Industry insiders also point to the reputation of Marc Smith, the strong and well-regarded chief executive at Stop & Shop.

Landover-based Giant ( maintains there have been only preliminary meetings and "nothing is on the table," says Giant spokesman Barry Scher.

Royal Ahold has had other issues this year, perhaps most notably the financial troubles at U.S. Foodservice, which is being investigated by federal regulators. These problems cost its parent company more than $3 billion in 2003 and are expected to have a negative impact on earnings in 2004.

Last month at Giant Food, store managers were told to cut back on employee hours and drop prices on some merchandise. Giant says the move was routine.

All this adds up to mean the hometown favorite could wind up wandering its own aisles in search of a new direction.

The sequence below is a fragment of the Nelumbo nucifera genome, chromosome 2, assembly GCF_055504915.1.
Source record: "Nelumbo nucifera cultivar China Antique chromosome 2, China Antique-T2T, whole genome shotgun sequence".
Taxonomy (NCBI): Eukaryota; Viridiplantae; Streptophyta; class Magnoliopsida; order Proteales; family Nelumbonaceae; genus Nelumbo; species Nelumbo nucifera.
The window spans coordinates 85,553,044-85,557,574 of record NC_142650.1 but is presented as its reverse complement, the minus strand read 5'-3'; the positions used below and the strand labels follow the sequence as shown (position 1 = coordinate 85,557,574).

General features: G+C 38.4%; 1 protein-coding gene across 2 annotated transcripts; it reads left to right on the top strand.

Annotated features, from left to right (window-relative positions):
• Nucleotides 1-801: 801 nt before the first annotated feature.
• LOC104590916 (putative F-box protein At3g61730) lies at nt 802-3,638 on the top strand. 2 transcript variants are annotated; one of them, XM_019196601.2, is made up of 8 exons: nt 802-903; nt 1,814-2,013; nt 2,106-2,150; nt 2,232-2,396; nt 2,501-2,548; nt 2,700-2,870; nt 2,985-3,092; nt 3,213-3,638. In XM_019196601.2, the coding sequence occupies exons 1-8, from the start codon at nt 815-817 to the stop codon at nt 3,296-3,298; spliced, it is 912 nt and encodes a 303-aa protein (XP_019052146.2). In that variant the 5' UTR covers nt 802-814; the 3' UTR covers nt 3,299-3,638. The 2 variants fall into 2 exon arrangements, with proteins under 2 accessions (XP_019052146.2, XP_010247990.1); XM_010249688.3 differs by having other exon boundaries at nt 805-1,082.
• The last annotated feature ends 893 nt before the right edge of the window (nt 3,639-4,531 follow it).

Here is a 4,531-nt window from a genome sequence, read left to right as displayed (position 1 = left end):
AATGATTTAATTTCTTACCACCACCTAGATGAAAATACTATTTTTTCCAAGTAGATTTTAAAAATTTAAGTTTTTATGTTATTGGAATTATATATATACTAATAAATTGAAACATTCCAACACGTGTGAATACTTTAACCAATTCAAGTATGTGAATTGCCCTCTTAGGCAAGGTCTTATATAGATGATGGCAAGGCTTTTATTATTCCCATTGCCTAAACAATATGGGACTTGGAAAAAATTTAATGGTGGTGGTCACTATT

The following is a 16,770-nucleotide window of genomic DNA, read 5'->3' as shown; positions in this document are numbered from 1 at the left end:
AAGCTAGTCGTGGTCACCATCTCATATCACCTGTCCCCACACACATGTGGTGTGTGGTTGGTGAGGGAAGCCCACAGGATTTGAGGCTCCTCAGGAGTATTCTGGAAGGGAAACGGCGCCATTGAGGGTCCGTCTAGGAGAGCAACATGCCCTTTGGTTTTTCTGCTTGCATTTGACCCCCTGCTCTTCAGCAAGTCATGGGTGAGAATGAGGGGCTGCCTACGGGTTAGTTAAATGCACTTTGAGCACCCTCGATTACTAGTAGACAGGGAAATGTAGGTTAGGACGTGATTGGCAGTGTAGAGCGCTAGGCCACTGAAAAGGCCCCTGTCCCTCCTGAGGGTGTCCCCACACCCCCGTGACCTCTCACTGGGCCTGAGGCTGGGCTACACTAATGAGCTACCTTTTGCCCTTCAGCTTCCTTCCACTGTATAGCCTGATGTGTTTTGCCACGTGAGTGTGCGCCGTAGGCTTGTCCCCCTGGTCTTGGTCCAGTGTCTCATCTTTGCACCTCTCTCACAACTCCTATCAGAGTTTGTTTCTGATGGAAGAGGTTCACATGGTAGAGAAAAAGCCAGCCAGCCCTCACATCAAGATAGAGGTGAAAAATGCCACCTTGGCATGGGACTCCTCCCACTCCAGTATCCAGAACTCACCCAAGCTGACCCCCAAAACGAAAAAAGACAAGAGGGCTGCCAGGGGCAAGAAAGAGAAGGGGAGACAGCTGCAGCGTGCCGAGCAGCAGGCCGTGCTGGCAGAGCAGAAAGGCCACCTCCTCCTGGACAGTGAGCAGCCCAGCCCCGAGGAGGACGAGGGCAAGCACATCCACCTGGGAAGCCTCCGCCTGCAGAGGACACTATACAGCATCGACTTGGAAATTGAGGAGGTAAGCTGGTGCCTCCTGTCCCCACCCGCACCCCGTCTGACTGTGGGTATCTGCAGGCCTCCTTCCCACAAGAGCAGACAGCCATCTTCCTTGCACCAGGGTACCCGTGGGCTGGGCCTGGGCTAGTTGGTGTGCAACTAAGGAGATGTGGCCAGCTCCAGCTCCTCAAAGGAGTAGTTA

And so many eyes rest on the man at the top. [Eleni Kretikos]


5. Ted Leonsis

Majority owner, Washington Capitals

Caps are losing (games and money), and the NHL is facing a strike in the fall, which may ice a whole season.

You never saw a happier bunch of hockey fans than those who swarmed Ted Leonsis back in 2001 as he walked the concourse during Washington Capitals games.

They saw him as the savior who had delivered the Caps from the depths of the NHL standings in just one season. Leonsis started with a tech approach to community relations and threw in a seven-year contract with one of the league's best scorers. He answered every fan e-mail. The Caps ( finished first or second in their division every season since Leonsis became owner. He was on fire.